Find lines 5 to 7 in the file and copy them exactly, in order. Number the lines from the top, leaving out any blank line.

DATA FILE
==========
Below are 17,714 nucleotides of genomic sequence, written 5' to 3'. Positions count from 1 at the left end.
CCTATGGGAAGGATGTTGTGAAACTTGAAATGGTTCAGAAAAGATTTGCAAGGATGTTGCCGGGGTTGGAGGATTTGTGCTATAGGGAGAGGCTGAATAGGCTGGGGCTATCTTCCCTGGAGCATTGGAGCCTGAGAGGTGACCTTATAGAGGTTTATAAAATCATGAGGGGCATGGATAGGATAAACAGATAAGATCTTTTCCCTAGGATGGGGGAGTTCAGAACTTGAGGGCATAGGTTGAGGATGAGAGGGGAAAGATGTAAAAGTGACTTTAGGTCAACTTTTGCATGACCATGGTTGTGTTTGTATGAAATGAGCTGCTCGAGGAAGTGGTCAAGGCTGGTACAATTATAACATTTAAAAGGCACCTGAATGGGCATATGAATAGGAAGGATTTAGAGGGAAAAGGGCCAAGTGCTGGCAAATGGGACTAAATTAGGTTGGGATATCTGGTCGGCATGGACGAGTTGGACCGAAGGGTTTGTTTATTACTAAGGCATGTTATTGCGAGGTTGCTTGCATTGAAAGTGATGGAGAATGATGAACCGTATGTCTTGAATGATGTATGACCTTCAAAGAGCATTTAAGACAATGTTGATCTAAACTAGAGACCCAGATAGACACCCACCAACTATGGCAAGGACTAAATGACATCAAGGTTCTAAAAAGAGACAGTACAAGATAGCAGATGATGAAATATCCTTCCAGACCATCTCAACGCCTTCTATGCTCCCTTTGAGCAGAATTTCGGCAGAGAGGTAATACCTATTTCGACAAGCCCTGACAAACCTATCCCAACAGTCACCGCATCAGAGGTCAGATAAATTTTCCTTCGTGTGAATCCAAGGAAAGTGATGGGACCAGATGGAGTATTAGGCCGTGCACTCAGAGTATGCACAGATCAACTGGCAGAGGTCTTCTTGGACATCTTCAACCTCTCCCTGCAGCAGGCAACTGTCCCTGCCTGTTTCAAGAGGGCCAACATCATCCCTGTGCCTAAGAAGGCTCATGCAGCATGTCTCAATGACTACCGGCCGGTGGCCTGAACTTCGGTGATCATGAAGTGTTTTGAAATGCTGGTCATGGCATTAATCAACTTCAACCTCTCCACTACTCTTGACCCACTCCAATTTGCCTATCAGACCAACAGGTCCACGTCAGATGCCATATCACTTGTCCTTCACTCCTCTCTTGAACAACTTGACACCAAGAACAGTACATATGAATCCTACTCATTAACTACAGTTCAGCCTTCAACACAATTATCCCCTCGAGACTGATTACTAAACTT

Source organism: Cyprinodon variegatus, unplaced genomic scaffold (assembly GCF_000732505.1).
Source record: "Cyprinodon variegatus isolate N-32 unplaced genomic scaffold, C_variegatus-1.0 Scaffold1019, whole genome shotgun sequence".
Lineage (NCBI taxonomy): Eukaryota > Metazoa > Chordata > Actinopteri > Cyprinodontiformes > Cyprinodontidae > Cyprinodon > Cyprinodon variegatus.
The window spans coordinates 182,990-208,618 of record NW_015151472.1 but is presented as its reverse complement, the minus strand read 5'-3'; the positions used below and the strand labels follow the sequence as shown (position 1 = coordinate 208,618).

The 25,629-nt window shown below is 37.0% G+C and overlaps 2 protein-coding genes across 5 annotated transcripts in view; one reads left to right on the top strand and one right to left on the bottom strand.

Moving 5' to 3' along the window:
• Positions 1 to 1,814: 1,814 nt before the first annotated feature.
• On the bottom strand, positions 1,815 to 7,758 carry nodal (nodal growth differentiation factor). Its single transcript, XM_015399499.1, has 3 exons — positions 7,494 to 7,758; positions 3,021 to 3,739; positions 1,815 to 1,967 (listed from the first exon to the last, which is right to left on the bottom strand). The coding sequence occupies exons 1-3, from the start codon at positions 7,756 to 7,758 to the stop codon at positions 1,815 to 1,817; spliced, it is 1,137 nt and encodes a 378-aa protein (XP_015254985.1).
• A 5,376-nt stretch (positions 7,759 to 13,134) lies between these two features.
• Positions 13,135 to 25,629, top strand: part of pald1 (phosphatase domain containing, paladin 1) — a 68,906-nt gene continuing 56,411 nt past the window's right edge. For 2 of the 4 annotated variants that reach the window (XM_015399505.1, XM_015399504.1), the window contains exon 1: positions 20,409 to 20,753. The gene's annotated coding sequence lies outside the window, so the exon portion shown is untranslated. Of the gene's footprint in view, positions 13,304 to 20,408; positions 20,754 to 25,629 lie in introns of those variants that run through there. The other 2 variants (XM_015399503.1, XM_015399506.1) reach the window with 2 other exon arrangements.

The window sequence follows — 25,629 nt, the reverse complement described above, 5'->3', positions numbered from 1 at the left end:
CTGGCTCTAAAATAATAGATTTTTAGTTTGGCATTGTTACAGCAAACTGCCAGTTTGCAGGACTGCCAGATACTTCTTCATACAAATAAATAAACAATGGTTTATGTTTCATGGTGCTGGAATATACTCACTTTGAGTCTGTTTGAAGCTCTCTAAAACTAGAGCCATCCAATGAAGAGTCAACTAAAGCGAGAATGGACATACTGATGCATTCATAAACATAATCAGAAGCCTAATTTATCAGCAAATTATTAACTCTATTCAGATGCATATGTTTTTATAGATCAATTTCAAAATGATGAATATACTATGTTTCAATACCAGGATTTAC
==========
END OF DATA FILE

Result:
Lineage (NCBI taxonomy): Eukaryota > Metazoa > Chordata > Actinopteri > Cyprinodontiformes > Cyprinodontidae > Cyprinodon > Cyprinodon variegatus.
The window spans coordinates 182,990-208,618 of record NW_015151472.1 but is presented as its reverse complement, the minus strand read 5'-3'; the positions used below and the strand labels follow the sequence as shown (position 1 = coordinate 208,618).

The 25,629-nt window shown below is 37.0% G+C and overlaps 2 protein-coding genes across 5 annotated transcripts in view; one reads left to right on the top strand and one right to left on the bottom strand.